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Breastfeeding Versus Bottle-Feeding

Learn about the pros and cons of breastfeeding versus bottle-feeding.

In this article, you will find:

Breast vs bottle

Breastfeeding Versus Bottle-Feeding

Both breastfeeding and bottle-feeding have their advantages. Because you need to make a decision now, let's consider each of them in turn. That way, you can make an informed choice.

Breastfeeding is better because:

  • Your breast milk perfectly provides for your baby's nutritional needs.
  • Your breast milk offers health benefits to your baby.
  • You can get back in shape more quickly by breastfeeding.
  • The physical act of nursing promotes bonding between you and your child.
  • Breast milk is always available (as long as you are).
  • Breast milk is cheaper.

On the other hand, bottle-feeding is better because:

  • Both parents can participate equally in feeding and take advantage of this opportunity to bond with their child.
  • The mother has more freedom in terms of scheduling, dieting, and sexuality.
  • Both you and your baby will have an easier time if you need to return to work in the months after his birth.
  • It provides good nutrition for your baby if you have a very rare medical condition that dictates against breastfeeding.
  • You can avoid any uncomfortable feelings you may have concerning the physical nature of breastfeeding, especially in public.

To help you make the decision that's right for you, let's take a brief look at these arguments.

Breast Milk Is the Best Milk

The American Academy of Pediatrics hails breast milk as the perfect food for the first six months of your baby's life. Just right in its mix of protein, fats, carbohydrates, and minerals, breast milk also provides most of the vitamins your baby needs (though it does come up somewhat short in vitamins A, C, and D).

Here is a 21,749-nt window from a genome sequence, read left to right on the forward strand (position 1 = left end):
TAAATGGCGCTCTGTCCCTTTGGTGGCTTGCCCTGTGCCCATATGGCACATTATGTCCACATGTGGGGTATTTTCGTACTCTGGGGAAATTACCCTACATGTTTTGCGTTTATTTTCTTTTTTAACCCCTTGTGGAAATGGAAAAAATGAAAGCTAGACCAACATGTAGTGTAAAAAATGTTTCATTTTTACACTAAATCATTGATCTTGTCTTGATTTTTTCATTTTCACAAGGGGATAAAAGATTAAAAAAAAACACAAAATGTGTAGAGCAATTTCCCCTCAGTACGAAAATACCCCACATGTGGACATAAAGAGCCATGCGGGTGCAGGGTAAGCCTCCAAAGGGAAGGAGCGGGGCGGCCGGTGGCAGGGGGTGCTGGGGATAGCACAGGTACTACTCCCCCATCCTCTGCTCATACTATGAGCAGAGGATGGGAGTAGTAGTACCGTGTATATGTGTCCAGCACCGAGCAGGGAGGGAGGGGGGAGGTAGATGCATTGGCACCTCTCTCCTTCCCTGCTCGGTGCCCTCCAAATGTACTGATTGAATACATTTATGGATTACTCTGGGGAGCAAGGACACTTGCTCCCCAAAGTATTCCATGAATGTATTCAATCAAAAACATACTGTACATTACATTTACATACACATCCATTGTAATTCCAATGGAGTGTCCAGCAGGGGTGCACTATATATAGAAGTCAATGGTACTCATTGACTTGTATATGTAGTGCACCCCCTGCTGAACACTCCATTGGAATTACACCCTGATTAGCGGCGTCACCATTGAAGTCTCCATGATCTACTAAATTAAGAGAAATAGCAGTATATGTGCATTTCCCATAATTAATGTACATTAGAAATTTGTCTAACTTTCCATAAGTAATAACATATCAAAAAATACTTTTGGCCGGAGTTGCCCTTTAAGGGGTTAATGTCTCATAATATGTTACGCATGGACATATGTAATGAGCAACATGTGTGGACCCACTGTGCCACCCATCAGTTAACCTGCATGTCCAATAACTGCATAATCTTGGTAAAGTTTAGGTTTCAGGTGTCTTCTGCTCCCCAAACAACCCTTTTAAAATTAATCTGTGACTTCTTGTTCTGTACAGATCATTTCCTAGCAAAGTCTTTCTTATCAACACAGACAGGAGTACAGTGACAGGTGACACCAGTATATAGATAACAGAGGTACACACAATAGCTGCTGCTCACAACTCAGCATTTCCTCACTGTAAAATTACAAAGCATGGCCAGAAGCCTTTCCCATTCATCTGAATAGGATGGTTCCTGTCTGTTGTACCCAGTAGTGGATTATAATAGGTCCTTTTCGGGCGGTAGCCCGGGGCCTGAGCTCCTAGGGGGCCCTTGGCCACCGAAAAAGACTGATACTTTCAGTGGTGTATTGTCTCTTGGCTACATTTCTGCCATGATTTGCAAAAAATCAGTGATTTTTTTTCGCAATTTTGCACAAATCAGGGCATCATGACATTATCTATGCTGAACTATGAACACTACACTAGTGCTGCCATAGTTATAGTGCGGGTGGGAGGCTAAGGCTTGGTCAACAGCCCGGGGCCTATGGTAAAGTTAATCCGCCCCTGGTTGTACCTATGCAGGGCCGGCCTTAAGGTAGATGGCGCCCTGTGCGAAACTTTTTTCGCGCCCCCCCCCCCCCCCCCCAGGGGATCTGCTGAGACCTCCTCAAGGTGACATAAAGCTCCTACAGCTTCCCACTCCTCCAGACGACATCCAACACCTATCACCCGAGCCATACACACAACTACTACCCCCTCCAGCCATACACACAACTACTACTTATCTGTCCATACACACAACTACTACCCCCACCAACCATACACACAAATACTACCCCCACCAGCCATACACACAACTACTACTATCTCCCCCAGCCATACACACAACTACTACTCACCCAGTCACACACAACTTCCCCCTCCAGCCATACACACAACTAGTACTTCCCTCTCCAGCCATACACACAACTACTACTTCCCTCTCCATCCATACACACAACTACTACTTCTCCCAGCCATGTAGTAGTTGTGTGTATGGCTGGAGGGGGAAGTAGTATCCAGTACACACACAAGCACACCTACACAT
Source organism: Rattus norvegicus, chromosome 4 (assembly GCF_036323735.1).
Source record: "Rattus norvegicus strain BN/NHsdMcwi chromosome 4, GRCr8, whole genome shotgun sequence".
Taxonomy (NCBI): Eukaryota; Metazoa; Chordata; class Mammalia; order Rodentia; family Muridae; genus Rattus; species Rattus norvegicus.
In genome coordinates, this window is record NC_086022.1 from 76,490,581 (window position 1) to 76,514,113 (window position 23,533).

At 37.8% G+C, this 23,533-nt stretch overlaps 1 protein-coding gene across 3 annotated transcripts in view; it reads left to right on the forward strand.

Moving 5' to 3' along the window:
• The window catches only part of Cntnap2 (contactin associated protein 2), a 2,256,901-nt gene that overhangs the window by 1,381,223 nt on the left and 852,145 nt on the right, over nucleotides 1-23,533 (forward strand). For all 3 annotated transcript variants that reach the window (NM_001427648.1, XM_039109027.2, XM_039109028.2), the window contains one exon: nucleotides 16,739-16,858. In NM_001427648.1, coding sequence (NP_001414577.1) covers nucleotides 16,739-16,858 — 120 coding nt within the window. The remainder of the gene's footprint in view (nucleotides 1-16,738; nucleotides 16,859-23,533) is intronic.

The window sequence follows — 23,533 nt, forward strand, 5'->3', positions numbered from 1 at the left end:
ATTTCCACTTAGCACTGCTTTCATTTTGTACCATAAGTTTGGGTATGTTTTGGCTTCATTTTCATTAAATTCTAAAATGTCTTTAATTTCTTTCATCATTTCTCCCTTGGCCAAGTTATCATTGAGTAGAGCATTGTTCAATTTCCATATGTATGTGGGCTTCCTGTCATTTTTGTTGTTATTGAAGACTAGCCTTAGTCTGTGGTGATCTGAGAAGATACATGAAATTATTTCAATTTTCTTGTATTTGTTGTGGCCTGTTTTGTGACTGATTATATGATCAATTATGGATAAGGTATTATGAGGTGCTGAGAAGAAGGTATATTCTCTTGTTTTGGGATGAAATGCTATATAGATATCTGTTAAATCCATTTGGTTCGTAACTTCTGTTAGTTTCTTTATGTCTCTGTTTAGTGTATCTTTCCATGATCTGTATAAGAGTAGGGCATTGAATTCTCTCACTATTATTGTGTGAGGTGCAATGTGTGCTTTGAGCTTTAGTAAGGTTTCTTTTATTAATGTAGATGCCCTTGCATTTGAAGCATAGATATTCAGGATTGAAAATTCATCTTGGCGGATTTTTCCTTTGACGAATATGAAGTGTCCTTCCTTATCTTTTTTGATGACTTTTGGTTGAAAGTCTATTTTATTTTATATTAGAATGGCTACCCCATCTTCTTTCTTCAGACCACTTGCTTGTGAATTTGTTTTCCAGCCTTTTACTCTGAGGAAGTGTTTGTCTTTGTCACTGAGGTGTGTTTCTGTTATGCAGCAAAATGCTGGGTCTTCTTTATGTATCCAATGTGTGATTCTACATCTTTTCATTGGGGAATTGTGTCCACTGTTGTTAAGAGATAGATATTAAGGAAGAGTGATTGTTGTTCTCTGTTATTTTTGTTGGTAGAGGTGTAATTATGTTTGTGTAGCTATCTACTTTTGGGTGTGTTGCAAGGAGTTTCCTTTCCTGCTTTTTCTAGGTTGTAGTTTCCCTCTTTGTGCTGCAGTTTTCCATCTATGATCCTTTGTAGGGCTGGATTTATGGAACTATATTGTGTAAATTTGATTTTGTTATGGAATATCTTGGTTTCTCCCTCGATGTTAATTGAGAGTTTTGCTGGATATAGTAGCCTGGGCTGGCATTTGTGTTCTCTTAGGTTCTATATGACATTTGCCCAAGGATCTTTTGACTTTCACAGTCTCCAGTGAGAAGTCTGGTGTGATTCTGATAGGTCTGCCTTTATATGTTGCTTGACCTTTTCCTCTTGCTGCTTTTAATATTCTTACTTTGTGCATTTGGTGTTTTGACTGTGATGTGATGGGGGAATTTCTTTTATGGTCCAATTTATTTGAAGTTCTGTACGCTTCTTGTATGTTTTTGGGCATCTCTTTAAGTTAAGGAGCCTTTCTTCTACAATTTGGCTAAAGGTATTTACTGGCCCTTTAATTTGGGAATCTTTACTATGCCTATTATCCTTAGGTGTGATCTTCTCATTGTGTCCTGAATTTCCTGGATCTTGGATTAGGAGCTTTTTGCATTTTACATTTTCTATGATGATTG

Amazingly, your breast milk adapts its composition from day to day to suit the changing needs of your baby. In the first few days, your baby needs colostrum-a somewhat thicker, high-protein, low-fat liquid. Over the next two weeks or so, the consistency of breast milk changes. The colostrum is gradually replaced with mature breast milk, which is more liquid and higher in fat and cholesterol. (Unlike adults, babies make good use of a diet high in cholesterol and fat. Your baby's rapidly growing body needs these nutrients for the proper development of the brain, nerve tissues, and cell membranes.)

Commercial formulas may have come increasingly close to duplicating the essential composition of human breast milk, but formula will never be able to adapt its composition from day to day to suit the particular needs of your child.

Breast Milk Protects Your Baby's Health

Breast milk helps to guard against many disease-causing agents. Your breast milk contains antibodies that can destroy bacteria, viruses, and other germs that can make your baby sick. Breast milk can ward off everything from strep throat and tetanus to measles and chicken pox. It may also increase your newborn's resistance to many allergens. Because only the human body produces antibodies, formula cannot provide this natural immunity from diseases.

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